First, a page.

At this point I am not sure what it was, but something in Italy triggered a tremendous amount of healing in my soul. After a year of anger, pain, depression, anxiety, paranoia, listlessness, etc. I traveled to Italy. While in Italy I was wonder-struck, free, happy, brimming with love, relaxed, I felt safe. A few things from home I did miss. But I adored being in Italy. And when I returned home, I discovered I was ready to forgive the person who had triggered all the horrific traps of tragedy in my heart.
It has been a few weeks since my return to the United States. For the most part, I still feel quite wonderful. The Italian atmosphere of relaxation and openness and love permeated my being enough that I was able to bring a lot of it home with me. But, it is so much harder here! Our culture is overflowing with worry and unquestioning reliance on the powers that be. We focus on gizmos and perfection instead of flavors and love.
Before I go any further, I want to clarify that I am not anti-American. I can list a hand full of family members, friends, acquaintances, etc. who would be hugely offended by my pointing out flaws in our American lifestyle. Secondo me, in my opinion, it is not anti-American to realize what we need to work on as a society. If you disagree and believe we should hail the U.S. as the epitome of perfection, that is your right. But, just remember I am not trying to bash. I only strive to relate my experiences and observations. Moving on…
During the last few weeks I have been asking myself why it is so much harder to keep my hated companions of depression and anxiety at bay when I am at home. Shouldn’t it be easier? In my comfort zone? Surrounded by family and friends and Pyewackett and my giant bookcase?
I have concluded that for whatever reason, I am not equipped for the American lifestyle. I don’t like gadgets. I don’t like being sucked into the void that is the American assumption that our way is the best way. I automatically question anything sanctioned by the government or its affiliates (the FDA, pharmaceutical companies, big business, etc.). My greatest pleasures are the simple ones that cost little or no money. My business philosophy as concerns my future small business is that money is a necessary by-product, not the point. Cheap abundance seems like an obvious road to destruction an unhappiness. I just don’t fit. And that is basically okay. I have been on this earth for more than two decades and I have never fit anywhere. I am mostly used to it.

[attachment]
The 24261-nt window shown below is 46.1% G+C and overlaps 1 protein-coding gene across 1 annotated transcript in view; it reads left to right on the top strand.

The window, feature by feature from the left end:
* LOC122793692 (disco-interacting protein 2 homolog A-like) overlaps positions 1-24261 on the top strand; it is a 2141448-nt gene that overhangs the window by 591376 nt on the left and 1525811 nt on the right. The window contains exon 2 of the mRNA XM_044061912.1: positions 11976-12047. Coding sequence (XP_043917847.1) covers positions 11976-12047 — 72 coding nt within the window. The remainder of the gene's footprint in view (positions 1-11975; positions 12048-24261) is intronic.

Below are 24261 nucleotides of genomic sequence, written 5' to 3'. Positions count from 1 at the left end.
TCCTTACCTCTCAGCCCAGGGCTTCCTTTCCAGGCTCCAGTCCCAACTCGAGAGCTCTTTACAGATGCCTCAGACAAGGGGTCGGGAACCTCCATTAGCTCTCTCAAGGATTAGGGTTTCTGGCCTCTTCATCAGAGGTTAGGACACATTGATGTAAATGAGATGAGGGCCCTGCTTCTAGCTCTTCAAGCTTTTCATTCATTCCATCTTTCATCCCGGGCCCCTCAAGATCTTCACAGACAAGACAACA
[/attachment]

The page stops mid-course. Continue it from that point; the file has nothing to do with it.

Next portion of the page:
But, when I compare the way I feel here as opposed to the way I feel in Italy (or Peru for that matter) and chalk it up to lifestyle and culture, that is when I start having misgivings about being content in our current state.
For the most part, I have been an independent girl with high self-esteem. But I am not completely immune to the wish to be more of something, be it more beautiful, intelligent, witty, or whatever other thing we wish we could be.
Italy is home to some of the best fashion in the world. But regardless of my shoddy, inexpensive clothing, in Italy I felt beautiful everyday. It didn’t matter that I don’t care much about fashion or saving my pennies for $400.00 shoes. My old flip-flops, a scarf, jeans, and a t-shirt were enough. I could wear practically the same thing everyday (and often did) and still feel beautiful.
One could easily say that Italians are just as obsessed with beauty as Americans. From my experience and observations this is very true. True but with one major difference: Americans are obsessed with obtaining beauty; changing whatever is necessary to get it at whatever cost. Italians find and cherish the beauty that already exists.